NK Cells & Brain Tumors: Immune cells attack Therapeutic Viruses
We have natural guard system inside us, such as our immune system, which on one hand protect us, while on other hand hinder us too according to a research of Ohio State University Comprehensive Cancer Center. Their findings were published in the journal of Nature Medicine.
They did some researches on mice model regarding to lethal and fast growing tumors, for example glioblastoma with which people usually have only 12 months to go in an average situation. With the deadly cancer, scientists and people concern much and pay much attention.
Ohio doctors designed a therapeutic virus used to against some tumors which showed safety in some clinical trials. But when they did this research, they found the immune system, such as the NK cells, tries to eliminate the anticancer virus thus the therapeutic virus didn’t work as expected and designed. To find out the reason, they did more related studies used an oncolytic herpes simplex virus, human glioblastoma tumor tissue and mouse models, one of which hosted both human glioblastoma cells and human NK cells. They found the NK cells attack the viruses when they express specific molecules on their surface called NKp30 and NKp46. These receptor molecules enable the NK cells to recognize and destroy the anticancer viruses before the viruses can destroy the tumor. Thus researchers used some immune intervention method by blocking those receptors finding the virus has more time to work and mice with these brain tumors live longer. In the trials, they noticed substantial numbers of immune cells in brain tumors after treatment.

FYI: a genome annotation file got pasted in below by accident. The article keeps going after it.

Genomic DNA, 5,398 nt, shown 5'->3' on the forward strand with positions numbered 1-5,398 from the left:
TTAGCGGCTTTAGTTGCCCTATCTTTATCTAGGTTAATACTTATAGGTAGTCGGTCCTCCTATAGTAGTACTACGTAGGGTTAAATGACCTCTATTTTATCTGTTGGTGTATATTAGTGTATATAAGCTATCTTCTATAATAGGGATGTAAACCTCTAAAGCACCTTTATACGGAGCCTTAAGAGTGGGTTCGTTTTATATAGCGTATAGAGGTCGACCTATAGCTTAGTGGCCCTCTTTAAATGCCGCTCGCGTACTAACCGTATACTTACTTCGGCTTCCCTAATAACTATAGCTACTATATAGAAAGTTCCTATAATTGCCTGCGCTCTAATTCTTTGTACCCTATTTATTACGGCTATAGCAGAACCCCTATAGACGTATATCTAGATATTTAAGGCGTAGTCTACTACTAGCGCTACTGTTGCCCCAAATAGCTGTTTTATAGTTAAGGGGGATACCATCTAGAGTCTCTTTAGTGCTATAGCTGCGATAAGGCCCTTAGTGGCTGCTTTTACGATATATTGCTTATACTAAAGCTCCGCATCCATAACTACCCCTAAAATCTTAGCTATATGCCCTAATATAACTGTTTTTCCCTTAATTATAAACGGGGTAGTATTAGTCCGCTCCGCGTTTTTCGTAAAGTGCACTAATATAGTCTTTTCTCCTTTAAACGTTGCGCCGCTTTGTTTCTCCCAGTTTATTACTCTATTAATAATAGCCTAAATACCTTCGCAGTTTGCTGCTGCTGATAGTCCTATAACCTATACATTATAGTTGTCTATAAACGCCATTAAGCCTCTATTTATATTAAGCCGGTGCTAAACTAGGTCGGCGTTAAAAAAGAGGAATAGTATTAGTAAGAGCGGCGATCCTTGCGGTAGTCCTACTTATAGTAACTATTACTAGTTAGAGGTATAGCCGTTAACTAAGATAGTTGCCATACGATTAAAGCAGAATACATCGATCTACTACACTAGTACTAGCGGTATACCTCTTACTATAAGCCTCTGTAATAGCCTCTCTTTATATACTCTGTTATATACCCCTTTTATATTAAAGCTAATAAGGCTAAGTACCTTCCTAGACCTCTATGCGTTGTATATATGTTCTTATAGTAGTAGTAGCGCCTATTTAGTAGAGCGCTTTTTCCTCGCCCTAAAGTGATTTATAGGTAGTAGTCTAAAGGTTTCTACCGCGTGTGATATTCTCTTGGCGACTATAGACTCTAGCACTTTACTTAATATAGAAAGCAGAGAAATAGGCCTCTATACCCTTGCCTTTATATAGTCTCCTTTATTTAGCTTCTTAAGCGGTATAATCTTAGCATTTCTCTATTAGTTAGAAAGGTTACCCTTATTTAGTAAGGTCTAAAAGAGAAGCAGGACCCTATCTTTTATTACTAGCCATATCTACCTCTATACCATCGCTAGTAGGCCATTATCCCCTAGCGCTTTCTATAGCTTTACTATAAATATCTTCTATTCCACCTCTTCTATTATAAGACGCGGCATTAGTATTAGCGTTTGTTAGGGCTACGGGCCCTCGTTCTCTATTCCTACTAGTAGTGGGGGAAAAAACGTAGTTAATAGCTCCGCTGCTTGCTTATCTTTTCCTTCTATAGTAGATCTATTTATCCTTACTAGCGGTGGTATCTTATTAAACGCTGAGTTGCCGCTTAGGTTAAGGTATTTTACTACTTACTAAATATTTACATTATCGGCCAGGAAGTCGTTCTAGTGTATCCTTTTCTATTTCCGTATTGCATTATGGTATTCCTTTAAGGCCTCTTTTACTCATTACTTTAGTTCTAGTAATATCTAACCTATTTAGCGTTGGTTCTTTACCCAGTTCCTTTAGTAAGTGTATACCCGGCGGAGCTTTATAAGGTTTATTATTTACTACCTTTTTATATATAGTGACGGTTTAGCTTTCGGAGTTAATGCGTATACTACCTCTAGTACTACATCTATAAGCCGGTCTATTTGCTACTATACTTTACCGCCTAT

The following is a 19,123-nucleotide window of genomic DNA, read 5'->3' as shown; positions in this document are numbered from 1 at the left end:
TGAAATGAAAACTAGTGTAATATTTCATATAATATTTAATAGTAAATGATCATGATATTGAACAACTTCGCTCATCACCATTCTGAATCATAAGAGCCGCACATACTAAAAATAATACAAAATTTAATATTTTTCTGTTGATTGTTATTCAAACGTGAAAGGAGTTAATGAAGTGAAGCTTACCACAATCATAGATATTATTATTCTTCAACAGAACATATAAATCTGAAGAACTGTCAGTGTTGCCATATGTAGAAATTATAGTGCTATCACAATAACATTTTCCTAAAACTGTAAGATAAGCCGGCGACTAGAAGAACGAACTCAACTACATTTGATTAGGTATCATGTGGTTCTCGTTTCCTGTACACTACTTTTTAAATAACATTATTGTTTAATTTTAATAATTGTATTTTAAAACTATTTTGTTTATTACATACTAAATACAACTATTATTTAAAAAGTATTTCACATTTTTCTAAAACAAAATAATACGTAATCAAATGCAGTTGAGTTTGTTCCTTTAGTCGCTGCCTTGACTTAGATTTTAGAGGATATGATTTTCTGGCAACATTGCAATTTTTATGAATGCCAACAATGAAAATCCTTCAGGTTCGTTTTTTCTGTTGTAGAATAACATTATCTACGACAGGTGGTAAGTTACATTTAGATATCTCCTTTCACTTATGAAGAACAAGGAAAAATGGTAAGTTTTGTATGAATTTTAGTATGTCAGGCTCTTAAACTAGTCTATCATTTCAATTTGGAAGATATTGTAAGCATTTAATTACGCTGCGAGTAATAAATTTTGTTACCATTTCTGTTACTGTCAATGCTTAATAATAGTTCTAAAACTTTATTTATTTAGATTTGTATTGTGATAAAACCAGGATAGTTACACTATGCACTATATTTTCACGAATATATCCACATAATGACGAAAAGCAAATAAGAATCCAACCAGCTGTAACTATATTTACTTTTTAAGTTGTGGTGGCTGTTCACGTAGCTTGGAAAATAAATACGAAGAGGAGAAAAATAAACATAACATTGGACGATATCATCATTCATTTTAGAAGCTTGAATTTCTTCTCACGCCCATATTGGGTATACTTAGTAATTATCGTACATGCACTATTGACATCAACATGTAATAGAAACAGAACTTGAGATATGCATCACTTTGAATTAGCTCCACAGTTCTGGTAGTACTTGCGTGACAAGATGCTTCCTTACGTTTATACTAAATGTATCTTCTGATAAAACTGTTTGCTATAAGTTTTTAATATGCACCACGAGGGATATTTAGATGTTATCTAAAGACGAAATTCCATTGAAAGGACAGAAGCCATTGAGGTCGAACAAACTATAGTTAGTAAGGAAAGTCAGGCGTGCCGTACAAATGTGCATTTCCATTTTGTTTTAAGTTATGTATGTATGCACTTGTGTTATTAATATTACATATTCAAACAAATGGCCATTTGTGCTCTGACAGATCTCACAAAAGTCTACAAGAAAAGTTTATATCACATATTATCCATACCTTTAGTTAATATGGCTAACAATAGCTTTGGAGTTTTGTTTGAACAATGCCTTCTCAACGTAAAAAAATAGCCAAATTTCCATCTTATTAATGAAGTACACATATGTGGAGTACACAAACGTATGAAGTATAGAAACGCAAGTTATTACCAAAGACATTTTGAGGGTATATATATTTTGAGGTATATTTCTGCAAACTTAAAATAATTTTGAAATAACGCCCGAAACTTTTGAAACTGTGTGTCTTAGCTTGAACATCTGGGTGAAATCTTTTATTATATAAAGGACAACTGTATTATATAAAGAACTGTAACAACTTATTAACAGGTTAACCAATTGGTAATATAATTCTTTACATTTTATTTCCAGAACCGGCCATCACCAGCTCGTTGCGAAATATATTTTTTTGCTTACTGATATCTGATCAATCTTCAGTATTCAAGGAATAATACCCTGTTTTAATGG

Dr. E. Antonio Chiocca noticed that so he asked to go back to the laboratory and results showed that NK cells rapidly infiltrate tumors in mice that have been treated with the therapeutic virus. These NK cells also signal other inflammatory cells to come in and destroy the cancer-killing virus in the tumor.
This study of cancer-cell-killing, or oncolytic, viruses is an example of the value of translational research, in which a problem observed during clinical trials is studied in the laboratory to devise a solution.
Their next goal is to block these molecules on NK cells in glioblastoma patients and see if the outcome can be improved.
This research was funded by the U.S. National Institutes of Health, NCI and the National Center for Research Resources and others.